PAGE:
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RSC Desktop Seminar with Chemical Science

1 September 2020 10:00-11:30, United States

Welcome to the latest RSC Desktop Seminars, sponsored by Chemical Science, ChemComm and Chem Soc Rev. Each session will highlight two speakers, one journal board member and an early career researcher who has published in the journal.
Join Steve Goldup, Professor of Chemistry at University Southampton and Associate Editor of Chemical Science, and Dr. Fabien Cougnon, Research Associate in the Department of Organic Chemistry at University of Geneva, to hear about their latest work.

This 90-minute seminar will allow researchers of all professional levels to connect and share ideas and ask questions.


Professor Steve Goldup
“Mechanically Chiral Molecules: Synthesis and Applications”    

Interlocked molecules can display forms of stereochemistry that do not rely on classical covalent stereogenic units, including many examples that have yet to be realised in chemical form. We have pioneered the use of a “small” macrocycle, mediated active template reaction in combination with covalent chiral auxiliaries in order to allow the synthesis of mechanically planar chiral rotaxanes, and topologically chiral catenanes. In this lecture I will describe our recent efforts to improve access to these intriguing molecules, and their applications in enantioselective sensing and catalysis. 

Dr. Fabien Cougnon
“The synthesis and unexpected behaviour of knotted molecules”   

The synthesis of topologically complex molecules has challenged chemists for the past 30 years. In this talk, I will describe an innovative strategy that exploits the hydrophobic effect to direct the formation of topologically complex molecules. In comparison to previously reported approaches, this strategy is particularly easy to implement and has already allowed access to several knots and links.
This work is driven by the hypothesis that the topology of a macromolecule controls its function and can thus be used to address key challenges in chemical biology and material sciences (e.g. selective molecular recognition, effective information and electron transfer, etc.). Here, I will describe how topology can alter the properties of molecules in unexpected ways, especially in the context of molecular recognition.

Programme - please note all timings are EDT

10:00 - Introduction
10.10 - Professor Steve Goldup
10.50 - Dr. Fabien Cougnon
11:10 - Questions and discussion
11.30 - Closing remarks
Professor Steve Goldup, University of Southampton, United Kingdom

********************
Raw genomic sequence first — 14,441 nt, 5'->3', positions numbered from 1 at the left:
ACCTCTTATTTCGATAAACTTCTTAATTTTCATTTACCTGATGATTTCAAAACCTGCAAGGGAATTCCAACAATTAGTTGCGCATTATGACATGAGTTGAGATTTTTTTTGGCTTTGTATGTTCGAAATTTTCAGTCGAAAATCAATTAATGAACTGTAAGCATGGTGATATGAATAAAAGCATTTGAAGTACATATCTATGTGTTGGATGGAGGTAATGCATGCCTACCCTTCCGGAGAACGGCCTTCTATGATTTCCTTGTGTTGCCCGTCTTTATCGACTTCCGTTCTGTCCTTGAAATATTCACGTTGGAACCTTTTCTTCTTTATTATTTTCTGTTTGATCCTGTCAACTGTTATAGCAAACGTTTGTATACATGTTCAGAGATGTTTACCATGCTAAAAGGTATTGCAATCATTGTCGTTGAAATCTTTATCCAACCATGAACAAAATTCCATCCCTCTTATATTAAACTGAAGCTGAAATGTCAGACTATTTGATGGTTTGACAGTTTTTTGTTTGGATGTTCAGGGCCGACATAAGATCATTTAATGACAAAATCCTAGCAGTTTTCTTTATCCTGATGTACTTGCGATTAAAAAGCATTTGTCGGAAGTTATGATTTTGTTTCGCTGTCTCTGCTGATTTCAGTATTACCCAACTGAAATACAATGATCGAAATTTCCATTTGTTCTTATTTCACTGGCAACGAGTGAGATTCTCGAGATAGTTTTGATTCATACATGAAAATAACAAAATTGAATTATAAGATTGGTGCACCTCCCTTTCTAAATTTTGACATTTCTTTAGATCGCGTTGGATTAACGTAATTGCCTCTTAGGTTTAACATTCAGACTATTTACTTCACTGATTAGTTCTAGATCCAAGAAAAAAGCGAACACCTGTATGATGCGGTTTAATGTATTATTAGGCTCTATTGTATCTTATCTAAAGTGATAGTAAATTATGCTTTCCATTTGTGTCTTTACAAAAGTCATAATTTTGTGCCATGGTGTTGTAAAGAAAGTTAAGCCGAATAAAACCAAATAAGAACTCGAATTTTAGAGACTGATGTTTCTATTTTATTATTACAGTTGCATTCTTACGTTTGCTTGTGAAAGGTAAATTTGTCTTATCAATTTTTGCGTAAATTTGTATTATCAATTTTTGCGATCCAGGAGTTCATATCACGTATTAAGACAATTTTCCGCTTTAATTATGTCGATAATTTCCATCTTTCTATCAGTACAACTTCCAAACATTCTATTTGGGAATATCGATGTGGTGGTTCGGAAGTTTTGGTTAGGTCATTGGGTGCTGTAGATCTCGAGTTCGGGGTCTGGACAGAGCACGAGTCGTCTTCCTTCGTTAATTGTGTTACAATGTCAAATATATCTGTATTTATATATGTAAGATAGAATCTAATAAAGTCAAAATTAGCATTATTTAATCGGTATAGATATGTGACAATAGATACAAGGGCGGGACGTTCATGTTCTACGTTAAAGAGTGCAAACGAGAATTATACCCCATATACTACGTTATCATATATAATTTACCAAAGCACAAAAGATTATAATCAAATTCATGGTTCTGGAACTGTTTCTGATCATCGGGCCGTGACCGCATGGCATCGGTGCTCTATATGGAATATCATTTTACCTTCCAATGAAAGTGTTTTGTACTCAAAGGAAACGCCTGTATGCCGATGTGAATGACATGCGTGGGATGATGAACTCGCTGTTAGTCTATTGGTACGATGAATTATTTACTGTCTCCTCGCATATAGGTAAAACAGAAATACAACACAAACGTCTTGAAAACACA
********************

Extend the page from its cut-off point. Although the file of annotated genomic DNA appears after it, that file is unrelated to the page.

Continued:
Steve obtained an MChem degree from the University of Oxford where he began his research career with a Part II project in the group of Sir Prof. Jack Baldwin. He continued his research training with a PhD in natural product synthesis under the supervision of Prof. Tony Barrett before shifting focus to apply his synthetic skills to the realisation of mechanically interlocked non-natural products during post doctoral work with Prof. David Leigh at the University of Edinburgh where in 2007 he was appointed as Fixed Term Lecturer in Organic Chemistry. In 2008 he moved to Queen Mary with the award of a Leverhulme Trust Early Career Fellowship and in October 2009 he was awarded a Royal Society University Research Fellowship. In October 2014 the group moved to the University of Southampton where Steve took up the position of Associate Professor. In August 2017, Steve was promoted to Professor of Chemistry and in 2019 was awarded a Royal Society Wolfson Research Fellowship. Research in the Goldup Group focusses on the synthesis of novel mechanically interlocked molecules and their application as sensors, catalysts and materials.

Dr. Fabien Cougnon, University of Geneva, Switzerland

I obtained a PhD in supramolecular chemistry from the University of Cambridge (UK) under the supervision of Prof. Jeremy K.M. Sanders, working on the dynamic combinatorial synthesis of donor-acceptor catenanes. I then pursued a postdoc in the group of Prof. Elizabeth M. Nolan at MIT (USA) on the chemistry underlying the human innate immune response and host–pathogen interaction. In December 2015, I was awarded a Swiss National Foundation Ambizione fellowship to start my independent career at the University of Geneva (Switzerland). My group is interested in synthesizing molecular knots and using them to address key challenges in chemical biology and material sciences.

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